Introduction to Haryanavi Language

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Haryanavi(हरियाणवी, हरयाणवी) is the northernmost dialect of the Hindi language. It is also called a part of Khadi Boli (खड़ी बोली) or Jaatu(जाटु). It is most widely spoken in the North Indian State of Haryana, and in Delhi also, generally by rural people and particularly by the Jats.

Significance of Haryanavi Language

Haryanvi language has been acclaimed as one of the most significant as one amongest regional language that have their basic origin at Indian land. As per the survey taken by SIL in the year 1994 13,000,000 of Harayana population speaks Haraynavi which comprises 85% of total population. Haryanavi belongs to Indo Aryan family.Haryanavi language has an interesting development. It has been bestowed upon the status of second language, which has achieved 55% of literacy rate over two years.

Geographical Distribution

A Short write-up about Haryanavi dialects

Hariyanavi is spoken in almost 50% of the districts of Haryana. The districts adjoining Rajasthan speak different Rajasthani languages like Mewati in Mewat district, Ahirwati in Mahendragarh and Rewari districts, Bagri in Bhiwani, Sirsa and Hisar districts and Braj bhasha in Faridabad district and Gurgaon. The rest of the districts speak Haryanvi with the exception of Fatehabad and where the effect of Punjabi if predominant.Bangru is spoken in Jind and Kaithal District and is the standard accent of haryanvi.Haryanvi spoken in Kaithal,Jind,Hisar(narnaul,uklana,hansi side),Assandh,Gohana is known as standard and actual form of haryanvi which is very sweet and different from that spoken in Sonipat,Jhajjar,etc.Most famous of Haryanavi dialect Desari or Deshwali and 'Khaddar are spoken in Sonipat and Rohtak Districts.

It is to be noted that there is a big population of Haryanavi language speakers in Pakistan. Jat of Pakistan have maintained their authencity of Harayanvi lineage over the years. They proudly speak Haryanavi.


Haryanvi has various dialects. Bangaru(बांगरू), also known as Jaatu (literally, language of Jats), is most widely spoken followed by the Haryanvi spoken in the Khāddar areas close to Yamuna, which is akin to Khariboli and is spoken by Rors. Haryanvi belongs to the Western Hindi family of languages. It is usually understood to be a dialect of Hindi and not a separate language; it has many similarities with Khariboli, the prestige dialect of Hindi.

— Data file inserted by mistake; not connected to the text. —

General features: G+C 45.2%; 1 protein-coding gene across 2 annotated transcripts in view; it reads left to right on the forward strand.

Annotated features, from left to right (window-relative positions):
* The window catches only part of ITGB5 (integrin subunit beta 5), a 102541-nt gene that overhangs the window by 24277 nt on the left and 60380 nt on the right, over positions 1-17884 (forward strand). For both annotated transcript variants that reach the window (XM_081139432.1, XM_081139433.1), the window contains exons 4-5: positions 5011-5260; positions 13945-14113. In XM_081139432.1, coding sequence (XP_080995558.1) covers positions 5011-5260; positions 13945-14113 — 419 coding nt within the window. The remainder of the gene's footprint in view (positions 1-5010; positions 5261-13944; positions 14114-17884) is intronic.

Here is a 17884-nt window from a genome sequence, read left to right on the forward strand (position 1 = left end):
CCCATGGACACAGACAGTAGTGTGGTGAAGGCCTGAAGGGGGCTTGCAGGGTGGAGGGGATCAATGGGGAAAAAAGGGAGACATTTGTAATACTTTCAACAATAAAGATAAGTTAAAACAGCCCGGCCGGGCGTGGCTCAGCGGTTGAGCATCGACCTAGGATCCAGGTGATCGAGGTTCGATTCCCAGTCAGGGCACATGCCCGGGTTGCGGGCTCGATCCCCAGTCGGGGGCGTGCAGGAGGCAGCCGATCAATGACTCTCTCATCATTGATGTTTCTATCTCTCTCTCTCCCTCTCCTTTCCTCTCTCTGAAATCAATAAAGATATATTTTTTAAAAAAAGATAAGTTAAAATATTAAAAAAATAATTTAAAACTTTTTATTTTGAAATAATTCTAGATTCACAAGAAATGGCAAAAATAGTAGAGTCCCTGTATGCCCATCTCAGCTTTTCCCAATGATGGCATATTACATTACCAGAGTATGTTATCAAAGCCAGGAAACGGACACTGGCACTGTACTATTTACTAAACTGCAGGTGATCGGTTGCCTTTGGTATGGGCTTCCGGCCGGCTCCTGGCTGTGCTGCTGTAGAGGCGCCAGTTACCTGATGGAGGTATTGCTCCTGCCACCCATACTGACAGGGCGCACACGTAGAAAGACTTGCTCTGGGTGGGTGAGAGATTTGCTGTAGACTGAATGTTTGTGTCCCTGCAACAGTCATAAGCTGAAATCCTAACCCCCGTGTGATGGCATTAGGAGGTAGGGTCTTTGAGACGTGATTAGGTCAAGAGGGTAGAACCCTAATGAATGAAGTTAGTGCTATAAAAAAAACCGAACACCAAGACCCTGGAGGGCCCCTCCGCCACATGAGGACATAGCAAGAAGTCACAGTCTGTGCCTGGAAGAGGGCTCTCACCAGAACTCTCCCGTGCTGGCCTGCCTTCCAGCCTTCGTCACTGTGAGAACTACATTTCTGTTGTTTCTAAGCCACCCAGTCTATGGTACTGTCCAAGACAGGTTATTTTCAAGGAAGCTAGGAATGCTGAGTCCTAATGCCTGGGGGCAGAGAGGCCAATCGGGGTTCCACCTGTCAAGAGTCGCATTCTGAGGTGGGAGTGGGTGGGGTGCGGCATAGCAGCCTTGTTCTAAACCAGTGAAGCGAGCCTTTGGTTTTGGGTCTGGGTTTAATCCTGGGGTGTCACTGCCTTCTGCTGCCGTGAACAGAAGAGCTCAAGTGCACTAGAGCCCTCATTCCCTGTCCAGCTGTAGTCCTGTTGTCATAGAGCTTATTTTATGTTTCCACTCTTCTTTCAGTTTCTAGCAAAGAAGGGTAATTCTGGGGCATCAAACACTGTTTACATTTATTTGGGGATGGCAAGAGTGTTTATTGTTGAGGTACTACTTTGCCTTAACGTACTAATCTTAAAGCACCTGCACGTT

The Haryanvi literature is almost insignificant, since most Haryanvi literary figures write in Standard Hindi, but there are a lot of folk songs available.

Haryanvi has a very rich culture in terms of folk songs that are called Raginis and folk dramas, known by the name of Swaang. Haryanvi dialects have lots of variation and sometimes it varies from village to village which may be just a few kilometers apart. It is a very humorous tongue and the people of Haryana usually joke a lot and get misunderstood by people from other parts of India in this process. Surender Sharma is a very famous satirist, who initially told all his jokes in pure Haryanvi and most of his jokes have their origin in the rural culture of Haryana.

History and Origin

Haryanvi language was the original language of Aryans who arrived in India 1500 BC. As Aryans settled in North Indian region of Haryana therefore Haryanvi language preserved in most part of Haryana and Rajasthan. Aryans intermingled with the local populace, and assimilated themselves into the social framework. They developed Sanskrit language with the collaboration of local communities. Haryanvi language provided the basic foundation to Sanskrit. Subsequently, Turkish and Persian intruder came to India they developed modern Hindi language with combination of Persian on the foundation of Haryana language. Haryanvi language provided foundation to many Indian languages. However, Haryanvi language sustains itself with less influence of the languages of foreign arrivals. The origin of Haryanvi language might be Finland which came to India through Aryans. Many deep rooted words are still similar in Haryanvi and Finnish language like Panna (to wear) Pallela (Cold) Olla (to be), Minu (to me) Tinu (to you) Me (We) Te (you) etc.

Similarity between Haryanvi and Finnish language shows some old relationship between these two languages. However, there is no evidence of any historical link between India and Finland since thousands of year except the arrival of Aryans.



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